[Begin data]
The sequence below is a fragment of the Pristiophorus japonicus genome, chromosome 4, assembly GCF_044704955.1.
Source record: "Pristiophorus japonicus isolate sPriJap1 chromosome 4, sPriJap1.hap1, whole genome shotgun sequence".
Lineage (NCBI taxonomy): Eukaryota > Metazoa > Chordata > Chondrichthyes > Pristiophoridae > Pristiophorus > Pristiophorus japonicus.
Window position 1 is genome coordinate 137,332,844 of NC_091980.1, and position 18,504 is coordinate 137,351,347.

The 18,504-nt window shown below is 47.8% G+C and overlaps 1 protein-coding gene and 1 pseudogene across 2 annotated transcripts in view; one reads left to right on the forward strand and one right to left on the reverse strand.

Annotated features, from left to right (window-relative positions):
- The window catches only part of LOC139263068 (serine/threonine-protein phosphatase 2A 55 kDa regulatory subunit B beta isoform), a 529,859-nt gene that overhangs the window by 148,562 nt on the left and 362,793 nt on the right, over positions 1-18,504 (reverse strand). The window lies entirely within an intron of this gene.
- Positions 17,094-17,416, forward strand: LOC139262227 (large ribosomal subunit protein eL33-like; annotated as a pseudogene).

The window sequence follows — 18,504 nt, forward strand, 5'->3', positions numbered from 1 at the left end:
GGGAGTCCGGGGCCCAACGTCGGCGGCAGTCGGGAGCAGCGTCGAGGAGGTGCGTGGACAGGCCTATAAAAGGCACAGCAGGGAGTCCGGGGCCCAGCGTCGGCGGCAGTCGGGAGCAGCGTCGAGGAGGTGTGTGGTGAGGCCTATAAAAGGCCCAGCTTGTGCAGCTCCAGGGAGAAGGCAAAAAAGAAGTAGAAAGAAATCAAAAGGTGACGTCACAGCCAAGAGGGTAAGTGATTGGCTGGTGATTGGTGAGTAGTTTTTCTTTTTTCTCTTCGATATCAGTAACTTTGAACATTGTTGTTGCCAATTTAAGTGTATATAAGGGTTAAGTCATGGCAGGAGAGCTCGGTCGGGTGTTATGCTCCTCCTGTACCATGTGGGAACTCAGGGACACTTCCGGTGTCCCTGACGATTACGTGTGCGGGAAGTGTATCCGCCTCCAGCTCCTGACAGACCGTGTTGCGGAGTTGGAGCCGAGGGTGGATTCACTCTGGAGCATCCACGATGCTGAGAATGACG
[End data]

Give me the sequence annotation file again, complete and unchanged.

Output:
The sequence below is a fragment of the Pristiophorus japonicus genome, chromosome 4, assembly GCF_044704955.1.
Source record: "Pristiophorus japonicus isolate sPriJap1 chromosome 4, sPriJap1.hap1, whole genome shotgun sequence".
Lineage (NCBI taxonomy): Eukaryota > Metazoa > Chordata > Chondrichthyes > Pristiophoridae > Pristiophorus > Pristiophorus japonicus.
Window position 1 is genome coordinate 137,332,844 of NC_091980.1, and position 18,504 is coordinate 137,351,347.

The 18,504-nt window shown below is 47.8% G+C and overlaps 1 protein-coding gene and 1 pseudogene across 2 annotated transcripts in view; one reads left to right on the forward strand and one right to left on the reverse strand.

Annotated features, from left to right (window-relative positions):
- The window catches only part of LOC139263068 (serine/threonine-protein phosphatase 2A 55 kDa regulatory subunit B beta isoform), a 529,859-nt gene that overhangs the window by 148,562 nt on the left and 362,793 nt on the right, over positions 1-18,504 (reverse strand). The window lies entirely within an intron of this gene.
- Positions 17,094-17,416, forward strand: LOC139262227 (large ribosomal subunit protein eL33-like; annotated as a pseudogene).

The window sequence follows — 18,504 nt, forward strand, 5'->3', positions numbered from 1 at the left end:
GGGAGTCCGGGGCCCAACGTCGGCGGCAGTCGGGAGCAGCGTCGAGGAGGTGCGTGGACAGGCCTATAAAAGGCACAGCAGGGAGTCCGGGGCCCAGCGTCGGCGGCAGTCGGGAGCAGCGTCGAGGAGGTGTGTGGTGAGGCCTATAAAAGGCCCAGCTTGTGCAGCTCCAGGGAGAAGGCAAAAAAGAAGTAGAAAGAAATCAAAAGGTGACGTCACAGCCAAGAGGGTAAGTGATTGGCTGGTGATTGGTGAGTAGTTTTTCTTTTTTCTCTTCGATATCAGTAACTTTGAACATTGTTGTTGCCAATTTAAGTGTATATAAGGGTTAAGTCATGGCAGGAGAGCTCGGTCGGGTGTTATGCTCCTCCTGTACCATGTGGGAACTCAGGGACACTTCCGGTGTCCCTGACGATTACGTGTGCGGGAAGTGTATCCGCCTCCAGCTCCTGACAGACCGTGTTGCGGAGTTGGAGCCGAGGGTGGATTCACTCTGGAGCATCCACGATGCTGAGAATGACG